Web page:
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Dieting

Dieting at Smith, 1880s-1920s

Society’s view of weight and health has changed dramatically from the late 1800s to today. Women’s relationship to food has changed as a result. During the 1800s weight was synonymous with health and prosperity. Today an ultra slim figure is the goal and weight loss is the all-consuming passion for millions of women. Several scholars have traced the beginnings of dieting in the United States to the 1920s when it was known as “slimming” or “reducing.” The emergence of dieting is clearly seen among students at Smith College. When Smith College was founded in 1875 the administration set out to prove that mental strains of college would not adversely effect women’s health, in particular their reproductive capabilities. One indication of good health was weight gain and so Smith students were encouraged to eat. During the next several decades Smith students did just that by regularly celebrating with a “spread” in their dorm rooms. All types of delicious goodies were consumed. They wrote home frequently to thank parents for packages of candies, fruits, sweets and cakes and described the resulting feasts enthusiastically and at length. Charlotte Wilkinson stated in a letter to her mother on February 16, 1892 “It is my ambition to weigh 150 pounds.” By June of that year she is well on her way to that goal. She reassures her mother in a letter dated June 11: “I have never had so much going on in my life as this last month. But don’t be afraid that I shall get tired out for I am bouncingly well. I weighed 137 pounds the other day.” By contrast, in the 1923 handbook the “Hints to Freshmen” section advised: “Don’t consider it necessary to diet before your first vacation. Your family will be just as glad to see you if you look familiar.” The flapper style of the 1920s had arrived with its emphasis on a sleek, boyish appearance. Letters home during this period do not describe feasts, instead they express anxiety over food and weight gain. “Reducing” was so prevalent that it prompted three alarmed students to write a letter to the editor which was given the title “To Diet, or Not to Die Yet?” for the October 29, 1924 issue of the Smith College Weekly. The authors wondered: “Considering the number of cases in which the self-inflicted martyrs have been forced sooner or later to obtain medical assistance to remedy the injuries done to their systems, is it worth it?” The shift in the social significance of body size can also be seen in student clothing. Both photographs above were taken on Ivy Day, the perfect moment to wear the latest fashion. The proud seniors in 1897 strive to appear as ample as possible with multiple folds and flounces while the 1928 graduates seek to showcase how minimal their bodies are with minimalist clothing. Smith students have continued to reflect society’s changing attitudes toward food, health and image. For more information on this topic contact the Smith College Archives and see Margaret A. Lowe’s article “From Robust Appetites to Calorie Counting: The Emergence of Dieting among Smith College Students in the 1920s” published in the Winter 1995 issue of the Journal of Women’s History.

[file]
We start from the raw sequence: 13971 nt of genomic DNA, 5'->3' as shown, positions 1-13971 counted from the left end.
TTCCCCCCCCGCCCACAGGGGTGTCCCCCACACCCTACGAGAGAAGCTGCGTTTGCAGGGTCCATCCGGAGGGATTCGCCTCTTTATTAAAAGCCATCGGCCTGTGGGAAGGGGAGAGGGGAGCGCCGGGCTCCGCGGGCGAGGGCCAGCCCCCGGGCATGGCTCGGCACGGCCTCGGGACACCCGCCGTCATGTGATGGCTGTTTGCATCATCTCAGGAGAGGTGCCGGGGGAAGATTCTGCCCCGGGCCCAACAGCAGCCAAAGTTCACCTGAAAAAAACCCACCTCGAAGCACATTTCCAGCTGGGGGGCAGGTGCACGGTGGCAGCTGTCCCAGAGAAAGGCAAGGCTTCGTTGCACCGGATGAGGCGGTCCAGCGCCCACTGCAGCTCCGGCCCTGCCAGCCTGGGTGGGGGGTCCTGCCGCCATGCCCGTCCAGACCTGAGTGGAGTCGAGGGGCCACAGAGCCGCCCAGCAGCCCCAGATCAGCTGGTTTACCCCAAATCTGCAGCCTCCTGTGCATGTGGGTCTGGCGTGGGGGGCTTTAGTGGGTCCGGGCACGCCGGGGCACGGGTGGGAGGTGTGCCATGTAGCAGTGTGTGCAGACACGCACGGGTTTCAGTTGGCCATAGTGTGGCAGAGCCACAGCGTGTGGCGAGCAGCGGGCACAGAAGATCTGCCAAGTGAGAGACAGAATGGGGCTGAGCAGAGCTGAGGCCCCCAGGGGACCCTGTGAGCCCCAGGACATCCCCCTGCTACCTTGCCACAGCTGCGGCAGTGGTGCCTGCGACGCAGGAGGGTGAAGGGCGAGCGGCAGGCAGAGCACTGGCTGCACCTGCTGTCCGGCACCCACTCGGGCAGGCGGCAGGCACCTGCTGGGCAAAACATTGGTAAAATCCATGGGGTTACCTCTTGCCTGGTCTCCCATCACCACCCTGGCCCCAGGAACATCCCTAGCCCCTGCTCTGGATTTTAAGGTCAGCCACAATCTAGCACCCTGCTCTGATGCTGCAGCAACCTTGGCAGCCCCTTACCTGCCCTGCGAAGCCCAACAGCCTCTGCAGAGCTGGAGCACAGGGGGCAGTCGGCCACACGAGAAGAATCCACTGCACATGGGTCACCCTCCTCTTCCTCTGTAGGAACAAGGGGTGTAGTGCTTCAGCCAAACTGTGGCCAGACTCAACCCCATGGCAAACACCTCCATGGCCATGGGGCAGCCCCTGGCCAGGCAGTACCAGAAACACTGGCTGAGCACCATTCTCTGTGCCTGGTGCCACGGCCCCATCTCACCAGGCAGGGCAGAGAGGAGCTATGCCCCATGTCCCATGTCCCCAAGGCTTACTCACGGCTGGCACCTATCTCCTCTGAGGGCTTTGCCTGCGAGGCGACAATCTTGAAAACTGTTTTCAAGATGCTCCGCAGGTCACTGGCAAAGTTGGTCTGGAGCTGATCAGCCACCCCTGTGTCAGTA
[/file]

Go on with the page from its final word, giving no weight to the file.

- Karen Eberhart, Smith College Archives, October 2002

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